Photograph of Judge's gavel by Bill Oxford
The Trial Lawyers Association of BC says the province’s plan to cut ICBC premiums by removing lawyers and legal costs from the system is deeply disappointing.
The Association says BC’s announcement of a no-fault insurance scheme for the province is an alarming move that puts injured and vulnerable people at further risk.
Premier John Horgan has announced that legislation will be introduced in the coming weeks that will lower ICBC premiums by about 20-percent.
That is expected to save an average of four-hundred dollars for drivers.
Trial Lawyers Association president John Rice says “this government is doubling down on its failed policy to take away the legal rights of British Columbians while protecting ICBC management who have gotten us into this mess in the first place.”
The association says the government brought in changes in the spring of 2019, including what it promised the public was a “minor” injury cap. In fact, the cap included brain injuries, depression, PTSD, chronic pain and many other serious injuries. Rice says the “government is announcing the injury cap policy has failed.”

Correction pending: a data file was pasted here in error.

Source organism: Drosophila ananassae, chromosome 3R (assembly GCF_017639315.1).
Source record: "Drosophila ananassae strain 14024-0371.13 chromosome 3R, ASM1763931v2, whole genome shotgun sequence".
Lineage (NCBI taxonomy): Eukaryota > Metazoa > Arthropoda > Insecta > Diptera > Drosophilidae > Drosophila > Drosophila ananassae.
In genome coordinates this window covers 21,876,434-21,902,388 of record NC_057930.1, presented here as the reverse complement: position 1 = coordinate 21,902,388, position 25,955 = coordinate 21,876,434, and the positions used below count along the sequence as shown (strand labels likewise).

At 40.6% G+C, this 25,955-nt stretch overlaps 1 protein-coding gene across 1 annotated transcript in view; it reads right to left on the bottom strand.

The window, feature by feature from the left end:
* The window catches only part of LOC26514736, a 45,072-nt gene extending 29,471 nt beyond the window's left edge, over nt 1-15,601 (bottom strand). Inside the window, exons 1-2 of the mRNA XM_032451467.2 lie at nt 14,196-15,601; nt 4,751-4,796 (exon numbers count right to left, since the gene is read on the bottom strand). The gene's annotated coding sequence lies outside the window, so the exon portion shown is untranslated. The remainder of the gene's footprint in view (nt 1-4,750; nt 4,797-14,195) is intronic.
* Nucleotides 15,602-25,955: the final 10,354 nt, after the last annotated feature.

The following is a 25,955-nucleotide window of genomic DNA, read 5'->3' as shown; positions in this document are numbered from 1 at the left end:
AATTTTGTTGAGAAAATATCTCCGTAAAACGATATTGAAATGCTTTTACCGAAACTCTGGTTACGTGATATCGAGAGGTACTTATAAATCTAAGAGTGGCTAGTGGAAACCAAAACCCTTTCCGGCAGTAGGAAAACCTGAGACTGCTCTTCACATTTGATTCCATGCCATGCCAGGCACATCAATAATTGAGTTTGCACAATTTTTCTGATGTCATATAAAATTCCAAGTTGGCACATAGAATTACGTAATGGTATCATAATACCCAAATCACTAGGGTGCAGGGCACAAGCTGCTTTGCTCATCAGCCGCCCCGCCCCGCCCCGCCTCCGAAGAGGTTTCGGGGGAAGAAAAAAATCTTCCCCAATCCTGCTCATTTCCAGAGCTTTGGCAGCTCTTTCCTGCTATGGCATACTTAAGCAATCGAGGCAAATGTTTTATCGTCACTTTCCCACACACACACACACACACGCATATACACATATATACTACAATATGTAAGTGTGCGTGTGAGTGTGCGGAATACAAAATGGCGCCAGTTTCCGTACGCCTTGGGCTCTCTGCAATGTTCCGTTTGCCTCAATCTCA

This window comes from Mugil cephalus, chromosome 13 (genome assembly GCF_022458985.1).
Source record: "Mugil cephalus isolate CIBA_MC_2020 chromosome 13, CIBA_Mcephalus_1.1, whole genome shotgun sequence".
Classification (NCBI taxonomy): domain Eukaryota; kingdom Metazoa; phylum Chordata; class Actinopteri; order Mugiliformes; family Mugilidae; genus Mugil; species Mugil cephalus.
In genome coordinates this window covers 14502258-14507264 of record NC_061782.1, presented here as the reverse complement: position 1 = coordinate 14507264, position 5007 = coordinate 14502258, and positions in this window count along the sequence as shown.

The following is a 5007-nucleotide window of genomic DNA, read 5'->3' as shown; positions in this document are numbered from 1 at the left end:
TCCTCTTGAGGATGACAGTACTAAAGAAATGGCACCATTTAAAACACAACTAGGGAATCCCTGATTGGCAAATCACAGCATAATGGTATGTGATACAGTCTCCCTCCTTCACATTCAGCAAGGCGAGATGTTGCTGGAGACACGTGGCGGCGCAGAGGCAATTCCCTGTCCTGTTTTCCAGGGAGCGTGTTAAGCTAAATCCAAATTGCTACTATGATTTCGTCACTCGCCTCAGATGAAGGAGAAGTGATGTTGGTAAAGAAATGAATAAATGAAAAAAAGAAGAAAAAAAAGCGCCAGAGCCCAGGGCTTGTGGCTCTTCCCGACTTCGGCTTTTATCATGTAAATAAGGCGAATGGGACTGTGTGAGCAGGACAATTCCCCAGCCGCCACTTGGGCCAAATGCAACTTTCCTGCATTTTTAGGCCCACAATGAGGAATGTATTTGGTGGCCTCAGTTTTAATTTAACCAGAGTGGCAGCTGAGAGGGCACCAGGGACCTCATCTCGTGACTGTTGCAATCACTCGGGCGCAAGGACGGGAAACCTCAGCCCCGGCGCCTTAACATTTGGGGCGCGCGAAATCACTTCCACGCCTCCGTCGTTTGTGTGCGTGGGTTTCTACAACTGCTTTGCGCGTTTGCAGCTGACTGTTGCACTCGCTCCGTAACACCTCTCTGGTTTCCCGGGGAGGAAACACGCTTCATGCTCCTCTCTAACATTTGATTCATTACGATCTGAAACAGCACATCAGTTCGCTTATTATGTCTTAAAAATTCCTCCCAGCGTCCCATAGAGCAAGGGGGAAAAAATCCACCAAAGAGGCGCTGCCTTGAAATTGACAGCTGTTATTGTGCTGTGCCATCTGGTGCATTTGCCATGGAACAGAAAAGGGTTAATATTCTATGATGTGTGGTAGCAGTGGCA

Rice adds that “this move will reward bad drivers and will reduce the ability for injured and vulnerable British Columbians to receive a fair settlement when injured.”
The provincial government says maximum care and treatment benefits for anyone injured in a crash will increase to at least 7.5-million dollars, and new benefits will provide care for those most seriously injured, for as long as they need it. These benefits will be available to every British Columbian without having to hire a lawyer.
The government says improvements will be achieved by removing the majority of legal fees and other costs associated with the current litigation-based system. The savings are expected to be 1.5-Billion dollars in the first year.
Rather than using a lawyer, the government says people with complaints or disputes about a claim, or payments can use the Civil Resolution Tribunal, the BC ombudsperson, and the ICBC fairness officer, who is going to be appointed by the government.